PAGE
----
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People think they are in control of their own decisions: what to eat or drink, whom to marry or pick a fight with, where to live, what to buy. Behavioural economists and neurophysiologists have long studied decision-making behaviours. However, these behaviours have only recently been studied through the light of molecular genetics. Here, we review recent research in mice, Drosophila melanogaster and Caenorhabditis elegans, that analyses the molecular and cellular mechanisms underlying decision-making. These studies interrogate decision-making about food, sexual behaviour, aggression or foraging strategies, and add molecular and cell biology understanding onto the consilience of brain and decision.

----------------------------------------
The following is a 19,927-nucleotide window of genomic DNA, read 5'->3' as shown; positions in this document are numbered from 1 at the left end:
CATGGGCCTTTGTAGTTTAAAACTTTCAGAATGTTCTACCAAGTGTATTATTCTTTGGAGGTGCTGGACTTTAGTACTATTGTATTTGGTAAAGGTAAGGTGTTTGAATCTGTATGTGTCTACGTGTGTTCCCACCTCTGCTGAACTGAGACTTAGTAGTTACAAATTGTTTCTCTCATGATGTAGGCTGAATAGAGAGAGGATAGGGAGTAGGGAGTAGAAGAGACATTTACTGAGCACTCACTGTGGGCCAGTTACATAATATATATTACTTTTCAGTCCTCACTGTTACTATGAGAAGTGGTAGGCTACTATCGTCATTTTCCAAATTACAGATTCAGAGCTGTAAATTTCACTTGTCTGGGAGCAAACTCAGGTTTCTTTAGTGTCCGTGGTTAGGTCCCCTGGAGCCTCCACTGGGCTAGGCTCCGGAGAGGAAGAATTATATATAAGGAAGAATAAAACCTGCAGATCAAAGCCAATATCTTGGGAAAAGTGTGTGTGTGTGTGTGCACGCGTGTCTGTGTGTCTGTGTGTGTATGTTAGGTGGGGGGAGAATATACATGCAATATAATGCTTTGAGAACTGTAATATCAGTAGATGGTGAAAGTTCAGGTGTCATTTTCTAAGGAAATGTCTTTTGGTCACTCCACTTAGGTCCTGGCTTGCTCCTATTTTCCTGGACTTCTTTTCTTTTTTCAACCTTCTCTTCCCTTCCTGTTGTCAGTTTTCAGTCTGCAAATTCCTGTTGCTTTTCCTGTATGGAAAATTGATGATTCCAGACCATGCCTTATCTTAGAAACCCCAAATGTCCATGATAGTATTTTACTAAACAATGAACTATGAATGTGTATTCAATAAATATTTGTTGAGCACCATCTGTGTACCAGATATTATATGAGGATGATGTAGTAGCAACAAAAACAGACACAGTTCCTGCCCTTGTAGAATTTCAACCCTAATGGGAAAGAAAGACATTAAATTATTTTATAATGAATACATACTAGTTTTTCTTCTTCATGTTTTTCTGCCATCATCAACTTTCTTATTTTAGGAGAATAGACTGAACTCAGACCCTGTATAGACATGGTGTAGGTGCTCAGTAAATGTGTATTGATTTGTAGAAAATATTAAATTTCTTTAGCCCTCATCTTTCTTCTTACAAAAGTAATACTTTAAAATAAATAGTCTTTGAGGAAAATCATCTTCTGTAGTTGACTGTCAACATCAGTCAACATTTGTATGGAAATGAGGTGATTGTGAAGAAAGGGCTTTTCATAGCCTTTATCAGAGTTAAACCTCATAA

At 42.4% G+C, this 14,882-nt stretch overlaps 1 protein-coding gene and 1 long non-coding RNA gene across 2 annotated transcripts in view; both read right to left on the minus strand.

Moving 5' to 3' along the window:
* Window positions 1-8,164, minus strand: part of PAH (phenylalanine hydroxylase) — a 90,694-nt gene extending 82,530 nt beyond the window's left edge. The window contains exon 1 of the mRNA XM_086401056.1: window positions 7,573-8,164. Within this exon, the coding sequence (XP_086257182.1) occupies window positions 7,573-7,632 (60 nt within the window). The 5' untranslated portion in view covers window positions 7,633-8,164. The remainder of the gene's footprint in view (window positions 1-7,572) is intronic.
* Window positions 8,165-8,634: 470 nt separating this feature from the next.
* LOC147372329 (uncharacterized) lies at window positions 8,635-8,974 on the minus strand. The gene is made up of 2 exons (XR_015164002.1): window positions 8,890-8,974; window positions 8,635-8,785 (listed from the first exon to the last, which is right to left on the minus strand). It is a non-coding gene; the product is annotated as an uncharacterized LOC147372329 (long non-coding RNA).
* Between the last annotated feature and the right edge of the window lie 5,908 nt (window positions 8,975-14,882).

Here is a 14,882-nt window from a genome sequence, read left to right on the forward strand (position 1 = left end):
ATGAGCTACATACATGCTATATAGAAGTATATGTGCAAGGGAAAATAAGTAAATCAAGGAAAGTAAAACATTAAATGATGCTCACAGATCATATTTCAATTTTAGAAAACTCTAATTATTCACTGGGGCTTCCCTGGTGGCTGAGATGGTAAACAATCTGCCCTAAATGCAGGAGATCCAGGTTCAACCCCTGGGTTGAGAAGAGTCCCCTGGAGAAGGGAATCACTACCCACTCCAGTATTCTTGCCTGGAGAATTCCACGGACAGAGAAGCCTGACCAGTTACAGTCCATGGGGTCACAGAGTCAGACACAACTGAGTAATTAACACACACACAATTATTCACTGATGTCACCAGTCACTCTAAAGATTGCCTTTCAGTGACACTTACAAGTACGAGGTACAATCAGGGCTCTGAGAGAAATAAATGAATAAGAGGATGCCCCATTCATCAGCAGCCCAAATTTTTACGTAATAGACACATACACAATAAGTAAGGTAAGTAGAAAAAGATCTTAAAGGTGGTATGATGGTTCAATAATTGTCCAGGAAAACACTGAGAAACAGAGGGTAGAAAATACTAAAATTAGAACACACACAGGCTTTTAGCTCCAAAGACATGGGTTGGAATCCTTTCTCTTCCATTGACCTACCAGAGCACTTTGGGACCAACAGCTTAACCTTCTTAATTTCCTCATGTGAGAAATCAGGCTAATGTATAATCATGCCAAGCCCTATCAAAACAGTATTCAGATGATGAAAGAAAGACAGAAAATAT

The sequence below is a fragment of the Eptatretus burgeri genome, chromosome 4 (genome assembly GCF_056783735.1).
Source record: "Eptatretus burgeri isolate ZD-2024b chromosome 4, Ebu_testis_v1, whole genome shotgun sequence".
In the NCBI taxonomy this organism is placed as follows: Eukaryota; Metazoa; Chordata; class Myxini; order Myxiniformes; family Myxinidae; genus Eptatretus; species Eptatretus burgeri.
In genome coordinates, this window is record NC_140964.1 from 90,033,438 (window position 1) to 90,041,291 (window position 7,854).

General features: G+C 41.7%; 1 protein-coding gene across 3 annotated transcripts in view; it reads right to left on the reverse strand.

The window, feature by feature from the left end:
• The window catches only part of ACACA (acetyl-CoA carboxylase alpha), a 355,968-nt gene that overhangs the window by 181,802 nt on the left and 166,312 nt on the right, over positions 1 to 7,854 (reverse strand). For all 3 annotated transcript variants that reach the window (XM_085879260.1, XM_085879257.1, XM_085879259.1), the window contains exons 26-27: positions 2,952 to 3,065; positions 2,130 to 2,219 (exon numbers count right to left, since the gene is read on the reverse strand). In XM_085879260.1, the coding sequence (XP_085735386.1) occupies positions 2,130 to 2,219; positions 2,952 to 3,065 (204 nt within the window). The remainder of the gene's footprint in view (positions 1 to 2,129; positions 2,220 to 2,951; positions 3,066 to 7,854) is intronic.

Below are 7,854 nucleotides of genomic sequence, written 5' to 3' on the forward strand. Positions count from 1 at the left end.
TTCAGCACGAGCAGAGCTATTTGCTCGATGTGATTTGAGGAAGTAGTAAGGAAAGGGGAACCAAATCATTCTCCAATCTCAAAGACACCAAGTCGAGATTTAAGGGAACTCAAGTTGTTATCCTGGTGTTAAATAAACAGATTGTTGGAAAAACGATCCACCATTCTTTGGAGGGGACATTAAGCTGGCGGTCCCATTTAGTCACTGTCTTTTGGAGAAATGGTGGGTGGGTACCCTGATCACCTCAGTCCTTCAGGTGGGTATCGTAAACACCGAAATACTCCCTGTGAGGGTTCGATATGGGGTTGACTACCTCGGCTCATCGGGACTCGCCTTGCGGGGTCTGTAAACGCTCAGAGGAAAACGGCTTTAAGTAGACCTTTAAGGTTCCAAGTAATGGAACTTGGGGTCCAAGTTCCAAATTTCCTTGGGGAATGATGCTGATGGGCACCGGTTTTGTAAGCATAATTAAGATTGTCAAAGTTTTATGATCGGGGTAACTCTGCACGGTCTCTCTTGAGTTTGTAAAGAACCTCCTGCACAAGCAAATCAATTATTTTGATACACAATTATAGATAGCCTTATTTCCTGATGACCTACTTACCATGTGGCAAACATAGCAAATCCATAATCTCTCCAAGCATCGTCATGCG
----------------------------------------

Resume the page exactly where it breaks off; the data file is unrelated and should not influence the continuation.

Original publication

DOI

10.15252/embr.201438993

Type

Journal article

Journal

EMBO Rep

Publication Date

10/2014

Volume

15

Pages

1023 - 1035

Keywords

aggression, decision‐making, nutrient sensing, obesity, sexual behaviour, Animals, Brain, Caenorhabditis elegans, Decision Making, Drosophila melanogaster, Feeding Behavior, Humans, Mice, Sexual Behavior, Animal